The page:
Racing commission sets 2021 budgets
The Standardbred Breed Advisory Board of the Indiana Horse Racing Commission met virtually Friday to set the racing budgets for 2021.
The IHRC racing budget revenue comes from casino gaming at the racetracks in Shelbyville and Anderson, where a certain percentage of total profits are earmarked to support Indiana Thoroughbred, Standardbred and Quarter Horse racing and the industry which supports them. In addition to this revenue, race track purse accounts receive funding from wagering on the racing, entry fees and stakes payments from the owners.
Now that the budgets have been set, specific dates and schedules for harness racing at Hoosier Park and at 10 county fairgrounds sites throughout Indiana, including Corydon, can be made official. Those dates are expected to be determined this week and made public on the IHRC website.
The board is planning a budget and racing schedule much like what was planned for 2020. However, the 2020 budget and racing schedule had to be curtailed with the outbreak of the COVID-19 pandemic, and both Hoosier Park and county fairgrounds events were shortened or eliminated.
Once the casinos and the race tracks resumed activity in June 2020, revenue shortfalls were a determining factor in guiding the eventual racing that took place. Pandemic restrictions could also affect 2021.
The total harness racing budget for 2021 is $12.3 million. Of this total, $7.9 million is budgeted for the Indiana Sire Stakes programs raced all summer at Hoosier Park. In each of the eight racing divisions by age, sex and gait, the ISS program concludes in October with a “Super Final” championship race with a purse of $250,000.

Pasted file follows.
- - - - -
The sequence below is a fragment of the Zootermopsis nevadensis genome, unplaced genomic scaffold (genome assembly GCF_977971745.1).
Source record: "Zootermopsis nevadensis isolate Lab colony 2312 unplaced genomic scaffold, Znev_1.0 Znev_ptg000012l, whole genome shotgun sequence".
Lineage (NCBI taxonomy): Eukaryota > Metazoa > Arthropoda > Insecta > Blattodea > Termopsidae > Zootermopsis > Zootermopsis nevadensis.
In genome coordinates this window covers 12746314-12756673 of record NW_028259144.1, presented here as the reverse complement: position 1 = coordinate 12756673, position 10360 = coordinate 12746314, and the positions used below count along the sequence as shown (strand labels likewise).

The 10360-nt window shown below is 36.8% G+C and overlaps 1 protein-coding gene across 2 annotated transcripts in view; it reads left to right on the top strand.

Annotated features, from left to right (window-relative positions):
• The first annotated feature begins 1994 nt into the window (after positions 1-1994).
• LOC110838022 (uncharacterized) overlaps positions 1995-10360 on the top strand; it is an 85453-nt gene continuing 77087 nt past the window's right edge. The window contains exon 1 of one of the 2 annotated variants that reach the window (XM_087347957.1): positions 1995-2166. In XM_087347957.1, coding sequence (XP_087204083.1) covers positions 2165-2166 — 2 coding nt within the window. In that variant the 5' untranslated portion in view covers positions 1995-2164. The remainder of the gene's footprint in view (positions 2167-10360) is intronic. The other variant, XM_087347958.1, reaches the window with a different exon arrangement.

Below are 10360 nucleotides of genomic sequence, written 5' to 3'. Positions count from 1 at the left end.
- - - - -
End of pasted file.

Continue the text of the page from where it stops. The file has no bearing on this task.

Other stakes races and late closers at Hoosier Park during the season will receive purse support of $2.25 million.
The Hoosier Park purse account, from wagering, supports the hundreds of other races on the daily race cards all summer.
The Indiana Sired Fair Circuit racing programs at county fairgrounds will be budgeted at $1.4 million. A bit less than half that amount was actually available and spent last year with the curtailed racing season.
Other ISFC racing at the state fair and at the Elkhart County Fair are budgeted at $86,000.
Finally, the “Breeders Awards” programs, which offer bonus payments to the breeders of the ISS winning horses, was set at $700,000.
Several local horses, and horses which often train at the Harrison County Fairgrounds track in Corydon, are expected to compete this summer, both at the county fairs and at Hoosier Park.